the owner. Let's say the user opens the list by clicking the
arrow then choose the owner by clicking a name. That much
works fine.

But the problem begins here...
If for some reason, the user is uncertain of his first choice of
an owner and decides to drop the list down again, using his
keyboard up 'n down arrows to scroll the list, browsing for
other owner choices until he's convinced his first choice was
OK. Now what does he do. He's 10 or 15 rows away from
his first answer. He cannot press Enter and he cannot click
another entry without changing the value of the combobox.
He's sitting on a current choice that is NOT correct and he
is confused as to what to do next.

Rightfully so, I might add. Seems the only way to leave the
combobox control without causing confusion is to scroll back
through the list to the correct choice and pick it. He can't
even click off the list into the form 'white space' or onto a
different control. Why? Because if he clicks another control
the value of the combobox changes and if he clicks the
form's white space, the value of the combobox doesn't
change but the combo box then displays a record that's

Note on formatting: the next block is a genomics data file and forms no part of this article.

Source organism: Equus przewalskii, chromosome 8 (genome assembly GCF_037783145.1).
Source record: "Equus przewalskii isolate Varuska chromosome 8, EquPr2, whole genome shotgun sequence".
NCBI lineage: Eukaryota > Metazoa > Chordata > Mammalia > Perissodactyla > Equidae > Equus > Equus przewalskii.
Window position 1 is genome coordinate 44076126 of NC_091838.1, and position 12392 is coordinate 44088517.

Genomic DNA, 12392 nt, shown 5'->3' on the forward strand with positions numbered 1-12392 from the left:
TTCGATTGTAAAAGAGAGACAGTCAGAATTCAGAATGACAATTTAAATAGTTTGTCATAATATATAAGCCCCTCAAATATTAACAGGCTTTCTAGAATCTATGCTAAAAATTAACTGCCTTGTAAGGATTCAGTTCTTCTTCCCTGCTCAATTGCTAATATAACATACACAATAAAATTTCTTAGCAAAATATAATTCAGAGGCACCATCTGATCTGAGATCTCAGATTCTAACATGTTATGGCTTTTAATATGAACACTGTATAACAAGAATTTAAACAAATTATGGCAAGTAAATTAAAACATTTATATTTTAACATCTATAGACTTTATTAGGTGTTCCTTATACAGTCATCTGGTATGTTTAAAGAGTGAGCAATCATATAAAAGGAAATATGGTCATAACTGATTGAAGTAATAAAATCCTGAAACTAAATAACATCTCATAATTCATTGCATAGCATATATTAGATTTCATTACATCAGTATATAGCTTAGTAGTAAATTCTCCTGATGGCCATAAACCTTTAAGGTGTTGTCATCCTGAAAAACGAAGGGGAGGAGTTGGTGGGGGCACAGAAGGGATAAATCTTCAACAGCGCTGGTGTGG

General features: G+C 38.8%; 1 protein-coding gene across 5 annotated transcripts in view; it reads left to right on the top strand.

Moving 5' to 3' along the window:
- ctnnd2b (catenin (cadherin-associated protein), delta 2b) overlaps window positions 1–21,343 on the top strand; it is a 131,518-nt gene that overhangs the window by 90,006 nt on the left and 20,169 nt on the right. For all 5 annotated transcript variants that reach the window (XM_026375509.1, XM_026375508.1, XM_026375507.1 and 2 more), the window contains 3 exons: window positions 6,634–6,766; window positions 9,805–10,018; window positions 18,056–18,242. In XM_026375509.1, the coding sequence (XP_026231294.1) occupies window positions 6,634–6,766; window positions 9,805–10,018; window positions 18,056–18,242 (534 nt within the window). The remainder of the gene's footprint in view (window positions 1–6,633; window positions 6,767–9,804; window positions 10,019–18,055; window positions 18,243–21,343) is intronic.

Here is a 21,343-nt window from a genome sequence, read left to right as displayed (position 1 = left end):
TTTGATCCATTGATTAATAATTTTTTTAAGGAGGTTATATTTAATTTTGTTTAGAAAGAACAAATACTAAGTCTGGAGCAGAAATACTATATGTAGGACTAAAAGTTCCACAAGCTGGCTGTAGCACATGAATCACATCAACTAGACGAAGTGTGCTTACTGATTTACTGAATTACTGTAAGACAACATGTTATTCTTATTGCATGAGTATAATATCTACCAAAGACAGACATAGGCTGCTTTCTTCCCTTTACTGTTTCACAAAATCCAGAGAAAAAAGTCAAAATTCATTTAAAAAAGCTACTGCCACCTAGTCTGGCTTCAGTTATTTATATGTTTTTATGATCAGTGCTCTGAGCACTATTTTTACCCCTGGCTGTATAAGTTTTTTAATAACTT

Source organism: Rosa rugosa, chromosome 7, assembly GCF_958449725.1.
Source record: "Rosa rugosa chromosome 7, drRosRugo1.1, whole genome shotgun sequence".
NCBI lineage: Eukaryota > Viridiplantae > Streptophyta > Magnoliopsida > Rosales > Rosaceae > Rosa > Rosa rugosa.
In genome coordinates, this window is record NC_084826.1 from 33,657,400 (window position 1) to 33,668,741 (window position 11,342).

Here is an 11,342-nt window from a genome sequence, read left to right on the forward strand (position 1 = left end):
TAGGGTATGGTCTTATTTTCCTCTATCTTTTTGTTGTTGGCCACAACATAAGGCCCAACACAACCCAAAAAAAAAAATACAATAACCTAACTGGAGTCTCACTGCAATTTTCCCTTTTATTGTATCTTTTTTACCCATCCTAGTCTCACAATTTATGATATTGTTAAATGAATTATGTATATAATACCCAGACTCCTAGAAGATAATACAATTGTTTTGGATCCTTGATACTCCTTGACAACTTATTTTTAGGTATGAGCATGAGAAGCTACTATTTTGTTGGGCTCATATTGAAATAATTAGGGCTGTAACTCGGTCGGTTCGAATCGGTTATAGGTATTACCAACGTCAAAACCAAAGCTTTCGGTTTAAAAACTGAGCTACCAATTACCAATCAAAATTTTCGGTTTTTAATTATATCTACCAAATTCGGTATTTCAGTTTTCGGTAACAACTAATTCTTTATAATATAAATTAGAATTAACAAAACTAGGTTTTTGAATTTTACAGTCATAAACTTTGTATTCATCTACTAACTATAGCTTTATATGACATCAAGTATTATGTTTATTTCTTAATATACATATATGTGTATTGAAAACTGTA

NOT the same as the one pointed to by the underlying
value of the combo box. He cannot press ESC or the
same thing will happen. Plus, he's afraid to press ESC
again because he remembers all-to-well having pressed it
too many times in the past and losing everything he entered
onto the form.

I'm not blaming microsoft or faulting Access, but this scenerio
is confusing at best. I'm wondering if any of you address it at
all and what you do to improve it? My own classic answer to
this when faced with a user concern/complaint is "Get used
to it. Learn the app's behaviour and stick with what works."
But maybe there's a better way to handle it.
The best explanation is that the arrow keys are not for "scrolling", they are
for "selecting". If you want to scan the list without changing the selection (my
definition of scrolling) then that is what the scroll bar is for.
--
Rick Brandt, Microsoft Access MVP
Email (as appropriate) to...
RBrandt at Hunter dot com

Dec 16 '06 #2

P: n/a
MLH
On Sat, 16 Dec 2006 15:37:04 GMT, "Rick Brandt"